Written by Richard Tong

I should have drank more champagne.
– the apocryphal last words of John Maynard Keynes

I can say with a high degree of certainty that John Maynard Keynes
never attended one of the Harvard-Radcliffe Gilbert & Sullivan
Players’ Victorian Balls. If he had, his famous last words would make
no sense, for the bubbles at last Saturday’s Ball flowed almost as swiftly
and effortlessly as the conversation it accompanied.*

There’s a strong case to be made that HRG&SP’s “Vic Ball” is the most
exciting event in our calendar, and not merely for its attendant rivers
of champagne. Now in its thirteenth year, Vic Ball is an opportunity
for show participants to celebrate, for alumni to reunite, and, above
all, for a community formed around two eccentric Englishmen to
express a most singular belief: that music and art, no matter how silly,
have the power to bring us joy, to bring us beauty, and to bring us a
more perfect understanding of what it means to be human.

Though they are shrouded in layers of absurd situational comedy,
Gilbert’s libretti are, at their heart, intensely human. More than any
other Savoy Opera, The Yeomen of the Guard embodies this penetrating
understanding of human nature. The operetta’s denouement is striking
not only for Gilbert’s typical absurdity but also forits beauty, a fact not
lost on the many audience members who approached our cast and crew
after performances to remark just how affecting Yeomen was.

When I look back on Yeomen, I see a microcosm of my six semesters with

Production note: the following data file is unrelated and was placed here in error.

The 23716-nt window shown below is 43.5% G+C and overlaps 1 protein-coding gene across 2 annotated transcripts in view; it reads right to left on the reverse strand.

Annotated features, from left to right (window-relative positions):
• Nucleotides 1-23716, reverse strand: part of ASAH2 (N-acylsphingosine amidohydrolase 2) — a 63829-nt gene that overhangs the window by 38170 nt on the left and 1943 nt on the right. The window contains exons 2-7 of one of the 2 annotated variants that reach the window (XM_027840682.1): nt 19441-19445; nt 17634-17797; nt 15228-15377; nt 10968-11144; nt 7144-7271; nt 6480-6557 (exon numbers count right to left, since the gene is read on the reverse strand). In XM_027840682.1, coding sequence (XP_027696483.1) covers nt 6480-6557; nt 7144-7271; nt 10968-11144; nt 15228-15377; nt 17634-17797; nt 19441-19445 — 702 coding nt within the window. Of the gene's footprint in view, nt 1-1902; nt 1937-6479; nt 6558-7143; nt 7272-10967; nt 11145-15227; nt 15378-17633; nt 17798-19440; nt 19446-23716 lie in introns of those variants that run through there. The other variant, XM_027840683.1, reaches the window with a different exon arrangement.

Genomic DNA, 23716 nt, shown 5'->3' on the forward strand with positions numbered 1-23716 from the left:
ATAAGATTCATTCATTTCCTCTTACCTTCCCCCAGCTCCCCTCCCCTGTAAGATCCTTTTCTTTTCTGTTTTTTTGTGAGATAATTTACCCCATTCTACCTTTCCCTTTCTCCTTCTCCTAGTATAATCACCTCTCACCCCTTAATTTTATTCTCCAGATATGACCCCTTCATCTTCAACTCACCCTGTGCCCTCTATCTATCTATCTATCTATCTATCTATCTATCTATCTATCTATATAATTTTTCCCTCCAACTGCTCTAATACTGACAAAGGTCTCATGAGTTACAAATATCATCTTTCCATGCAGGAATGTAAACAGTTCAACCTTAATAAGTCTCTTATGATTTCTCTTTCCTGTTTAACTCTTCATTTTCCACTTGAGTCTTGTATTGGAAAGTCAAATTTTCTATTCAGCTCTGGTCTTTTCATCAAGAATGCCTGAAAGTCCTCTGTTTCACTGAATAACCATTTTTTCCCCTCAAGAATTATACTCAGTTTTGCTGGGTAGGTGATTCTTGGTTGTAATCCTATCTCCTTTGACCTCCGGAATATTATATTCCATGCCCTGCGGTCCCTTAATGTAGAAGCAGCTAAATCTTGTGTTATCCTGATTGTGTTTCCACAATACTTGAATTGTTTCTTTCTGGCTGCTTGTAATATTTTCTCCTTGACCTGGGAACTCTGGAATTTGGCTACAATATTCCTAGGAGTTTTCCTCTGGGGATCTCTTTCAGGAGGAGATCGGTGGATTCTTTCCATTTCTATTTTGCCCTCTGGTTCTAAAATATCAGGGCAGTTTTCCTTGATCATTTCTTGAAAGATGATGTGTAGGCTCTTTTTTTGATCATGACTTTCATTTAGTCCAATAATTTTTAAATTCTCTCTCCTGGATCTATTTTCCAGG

HRG&SP—the initial excitement at being cast, followed by a rush of
stress as opening night creeps closer. Then comes the elation of the first
show, followed by new anxieties before every subsequent performance.
All too soon, the show is over and the set broken into pieces; all one can
hope for is for the process to repeat itself, all over again.

But a show must end, and so too must a blog post. After too many
paragraphs extolling the spirit of Gilbert and Sullivan and its
manifestation in Vic Ball, it is time for me to stop writing and put
away my pen. John Maynard Keynes may not have had enough
champagne in his time, but if this paean to Gilbert and Sullivan is
anything to judge by, I have certainly drunk my fill.

*Keynes also died in 1946, a full sixty years before our first Victorian

The Scheme

Written by Richard Tong

The scheme is rash and well may fail,
But ours are not the hearts that quail

The scheme Gilbert sought to describe in the couplet above was one of subterfuge and perversion of justice. While, for legal reasons, the Harvard-Radcliffe Gilbert & Sullivan Players can’t honestly make claim to having committed a treasonous felony of equal magnitude to that committed by the characters in The Yeomen of the Guard*, we find the sentiment Gilbert expressed perfectly fitting in describing our attitude as we embark upon our rehearsal process.

This past week has seen our fledgling cast and orchestra take their first few steps in learning the extraordinary libretto and score that is The Yeomen of the Guard. The birds are all caged, the wild beasts all littered down, and the “rack, pincers, and thumbscrews all ready for work.” The other critical instruments—not of torture but of music and theatre (and, shockingly, of musical theatre)—are also being readied.

Over the last seven days, I have personally watched an orchestra rehearse, asked a jester to teach me the art of jesting, and sung indignantly about a girl who loves another man. If this is indicative of events to come, then I can say without hesitation that Yeomen will be quite the event.

Tickets go on sale at the Harvard Box Office on February 23, but in the interim you can find out more about our production on the Happening Now page of our website, and also become a patron to support our production.

Yeomen of the Guard opens in the historic Agassiz Theatre on March 23. Until then, and as we continue to rehearse, we can only look to Gilbert’s words for inspiration:

We may succeed—who can foretell?
May heaven help our hope—farewell!

*or, for that matter, one of greater or lesser magnitude.